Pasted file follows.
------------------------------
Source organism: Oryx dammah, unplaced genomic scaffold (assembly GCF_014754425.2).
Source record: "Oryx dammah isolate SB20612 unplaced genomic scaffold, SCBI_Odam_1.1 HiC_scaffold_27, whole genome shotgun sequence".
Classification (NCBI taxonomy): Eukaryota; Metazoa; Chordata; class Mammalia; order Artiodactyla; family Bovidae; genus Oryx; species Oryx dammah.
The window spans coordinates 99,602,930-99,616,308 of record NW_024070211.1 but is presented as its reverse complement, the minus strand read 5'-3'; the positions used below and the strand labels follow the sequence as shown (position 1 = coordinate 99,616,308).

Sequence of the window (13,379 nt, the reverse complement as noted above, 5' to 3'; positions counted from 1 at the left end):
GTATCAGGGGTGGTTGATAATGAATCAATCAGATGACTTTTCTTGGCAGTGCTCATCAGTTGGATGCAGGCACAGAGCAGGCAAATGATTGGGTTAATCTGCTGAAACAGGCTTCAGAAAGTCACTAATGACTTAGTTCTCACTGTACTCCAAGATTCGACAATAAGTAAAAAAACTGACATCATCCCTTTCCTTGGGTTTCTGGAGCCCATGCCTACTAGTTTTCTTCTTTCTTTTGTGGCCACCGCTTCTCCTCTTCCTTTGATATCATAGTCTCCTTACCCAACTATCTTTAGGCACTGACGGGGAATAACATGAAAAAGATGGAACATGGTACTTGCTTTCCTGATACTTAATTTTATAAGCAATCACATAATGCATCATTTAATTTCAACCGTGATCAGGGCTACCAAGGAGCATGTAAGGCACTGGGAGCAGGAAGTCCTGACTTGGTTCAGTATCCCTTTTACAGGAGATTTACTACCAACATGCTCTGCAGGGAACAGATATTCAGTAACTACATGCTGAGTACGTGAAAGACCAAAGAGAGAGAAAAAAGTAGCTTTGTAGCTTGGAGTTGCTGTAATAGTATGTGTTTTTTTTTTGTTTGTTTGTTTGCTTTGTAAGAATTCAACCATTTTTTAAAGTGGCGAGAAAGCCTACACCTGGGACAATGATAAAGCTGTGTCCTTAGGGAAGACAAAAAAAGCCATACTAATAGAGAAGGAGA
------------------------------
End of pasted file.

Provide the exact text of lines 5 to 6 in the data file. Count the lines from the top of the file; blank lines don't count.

Sequence of the window (13,379 nt, the reverse complement as noted above, 5' to 3'; positions counted from 1 at the left end):
GTATCAGGGGTGGTTGATAATGAATCAATCAGATGACTTTTCTTGGCAGTGCTCATCAGTTGGATGCAGGCACAGAGCAGGCAAATGATTGGGTTAATCTGCTGAAACAGGCTTCAGAAAGTCACTAATGACTTAGTTCTCACTGTACTCCAAGATTCGACAATAAGTAAAAAAACTGACATCATCCCTTTCCTTGGGTTTCTGGAGCCCATGCCTACTAGTTTTCTTCTTTCTTTTGTGGCCACCGCTTCTCCTCTTCCTTTGATATCATAGTCTCCTTACCCAACTATCTTTAGGCACTGACGGGGAATAACATGAAAAAGATGGAACATGGTACTTGCTTTCCTGATACTTAATTTTATAAGCAATCACATAATGCATCATTTAATTTCAACCGTGATCAGGGCTACCAAGGAGCATGTAAGGCACTGGGAGCAGGAAGTCCTGACTTGGTTCAGTATCCCTTTTACAGGAGATTTACTACCAACATGCTCTGCAGGGAACAGATATTCAGTAACTACATGCTGAGTACGTGAAAGACCAAAGAGAGAGAAAAAAGTAGCTTTGTAGCTTGGAGTTGCTGTAATAGTATGTGTTTTTTTTTTGTTTGTTTGTTTGCTTTGTAAGAATTCAACCATTTTTTAAAGTGGCGAGAAAGCCTACACCTGGGACAATGATAAAGCTGTGTCCTTAGGGAAGACAAAAAAAGCCATACTAATAGAGAAGGAGA